The day comes you want to add another gallery. You export from Lightroom and upload to your server. Then you download your index page, open it in Dreamweaver, add a new link, save, upload and replace. And you repeat this process every time you add or remove a gallery. It's an extra step and tedious, and for many users not well-versed in HTML it can be a struggle. And whatever you do, the page just doesn't look as nice as the website of Famous Photographer X whom you adore and respect. You think, “Surely there must be a better way.” And the stage is set …

The auto index is a better way to organize and maintain your image galleries.

The rise of the auto index

Standing toe-to-toe with the problems above, I conceived a solution: the auto index. But it would require PHP, and my PHP skills are, in all honesty, nearly nonexistent. I drew up the concept and contracted a friend to help me with the scripting. With a working script in-hand, I then took it to Lightroom to sort out the plugin. PHP being a server-side scripting language and Lightroom being not a server, it would not be able to preview the script. The plugin therefore became a two step endeavor, first rendering a fake page within Lightroom during the design process, and then translating those design decisions into functional scripts and components on output. Through experimentation, trial and error I got things working and released my work to the public. For years, it stood.

Heading into the CE versions, I made the acquaintance of John Bishop, a photographer and TTG user with loads of scripting experience. He liked the auto index, and offered to make it better, more solid. John would later help me to create our password protection and PHPlugins features as well.

For CE2, we revisited the auto index yet again. I restructured the indexing scripts in such a way that we would be able to implement password protection on image galleries and added support for the padlock icons on protected galleries. John then reinforced and expanded the script, allowing us to call on the auto index to generate dynamic drop-down menus of galleries, adding new methods of controlling thumbnails, and more.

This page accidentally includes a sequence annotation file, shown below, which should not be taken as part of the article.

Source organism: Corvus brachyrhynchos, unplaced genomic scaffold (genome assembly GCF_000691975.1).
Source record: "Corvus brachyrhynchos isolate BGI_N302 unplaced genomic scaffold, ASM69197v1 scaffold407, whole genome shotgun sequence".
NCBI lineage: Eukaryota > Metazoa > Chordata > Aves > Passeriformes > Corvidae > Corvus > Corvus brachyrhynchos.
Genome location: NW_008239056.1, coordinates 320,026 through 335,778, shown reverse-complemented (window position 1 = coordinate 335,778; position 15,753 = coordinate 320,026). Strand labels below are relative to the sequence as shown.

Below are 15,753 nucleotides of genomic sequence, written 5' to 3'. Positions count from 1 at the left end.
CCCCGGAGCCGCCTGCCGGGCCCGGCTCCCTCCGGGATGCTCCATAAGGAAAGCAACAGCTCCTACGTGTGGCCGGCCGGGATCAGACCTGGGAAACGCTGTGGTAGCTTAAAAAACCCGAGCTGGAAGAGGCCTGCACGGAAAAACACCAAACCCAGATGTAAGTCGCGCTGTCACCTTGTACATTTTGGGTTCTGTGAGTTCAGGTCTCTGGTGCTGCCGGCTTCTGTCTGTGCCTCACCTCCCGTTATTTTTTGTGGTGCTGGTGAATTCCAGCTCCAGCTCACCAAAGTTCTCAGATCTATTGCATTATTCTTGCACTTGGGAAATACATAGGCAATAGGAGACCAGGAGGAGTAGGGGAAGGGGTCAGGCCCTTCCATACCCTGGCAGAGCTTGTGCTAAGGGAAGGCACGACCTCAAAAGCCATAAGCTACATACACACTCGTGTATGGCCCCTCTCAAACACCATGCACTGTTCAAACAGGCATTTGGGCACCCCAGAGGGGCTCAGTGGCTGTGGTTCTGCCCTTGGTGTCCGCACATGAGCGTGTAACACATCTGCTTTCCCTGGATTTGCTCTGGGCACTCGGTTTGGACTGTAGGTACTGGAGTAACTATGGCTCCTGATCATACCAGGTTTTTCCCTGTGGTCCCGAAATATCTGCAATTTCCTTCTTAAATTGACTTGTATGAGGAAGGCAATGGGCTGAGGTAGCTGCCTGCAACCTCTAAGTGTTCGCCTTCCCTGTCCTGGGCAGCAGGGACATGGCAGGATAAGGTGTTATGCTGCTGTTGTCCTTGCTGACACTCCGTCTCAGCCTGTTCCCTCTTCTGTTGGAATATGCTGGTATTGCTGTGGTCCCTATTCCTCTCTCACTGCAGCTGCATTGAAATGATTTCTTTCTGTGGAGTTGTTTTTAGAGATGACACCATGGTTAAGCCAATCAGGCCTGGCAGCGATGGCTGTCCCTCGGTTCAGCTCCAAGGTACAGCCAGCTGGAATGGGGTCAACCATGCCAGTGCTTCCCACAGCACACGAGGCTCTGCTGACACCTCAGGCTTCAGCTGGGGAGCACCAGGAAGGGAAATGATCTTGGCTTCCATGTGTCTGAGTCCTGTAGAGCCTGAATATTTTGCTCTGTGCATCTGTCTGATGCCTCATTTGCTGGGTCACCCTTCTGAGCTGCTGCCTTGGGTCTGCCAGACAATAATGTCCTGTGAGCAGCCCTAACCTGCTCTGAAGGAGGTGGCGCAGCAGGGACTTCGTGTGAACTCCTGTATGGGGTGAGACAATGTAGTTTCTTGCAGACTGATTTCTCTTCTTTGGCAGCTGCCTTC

For CE3, I've maintained the core and added a few new options such as shuffling and the ability to open links in a new browser tab/window; more on this stuff later.

Two variations of the auto index

The auto index is available in two engines, TTG CE3 Auto Index and TTG CE3 Pages. In each case, the index is essentially the same and follows the same rules. The difference is that TTG CE3 Auto Index is portable and can be deployed in any location for any number of purposes, while the Galleries page in TTG CE3 Pages operates from a single, dedicated location and is solely intended for use as your website's main index of image galleries.

Which should you use? Do you need both? That depends on you and what you want to do.

If you're building a complete website using TTG plugins and require only one index to corral your galleries, then TTG CE3 Pages will suffice.

Purposes requiring TTG CE3 Auto Index include:

  • You're using TTG CE3 Publisher and want to create Album Sets.
  • You're not building a website, but want a standalone index in which to organize your image galleries;
  • You have a preexisting website and wish to add an auto index to organize your image galleries;
  • You're building a website with TTG CE3 Pages, but want more than one top-level index of image galleries – for example, you want a separate index for client galleries, or you want a main portfolio and a separate index for recent work or personal projects;
  • You're building a website with TTG CE3 Pages, but you want to organize your galleries into subcategories within the main index, for example having categories for Travel, Portraiture and Concerts, each containing multiple image galleries;
  • You want to create a gallery of video clips;
  • You want to create a gallery of retouch examples;
  • Etc.

Moving along

about_ttg_ce3_auto_index.txt · Last modified: 2013/01/20 05:27 by admin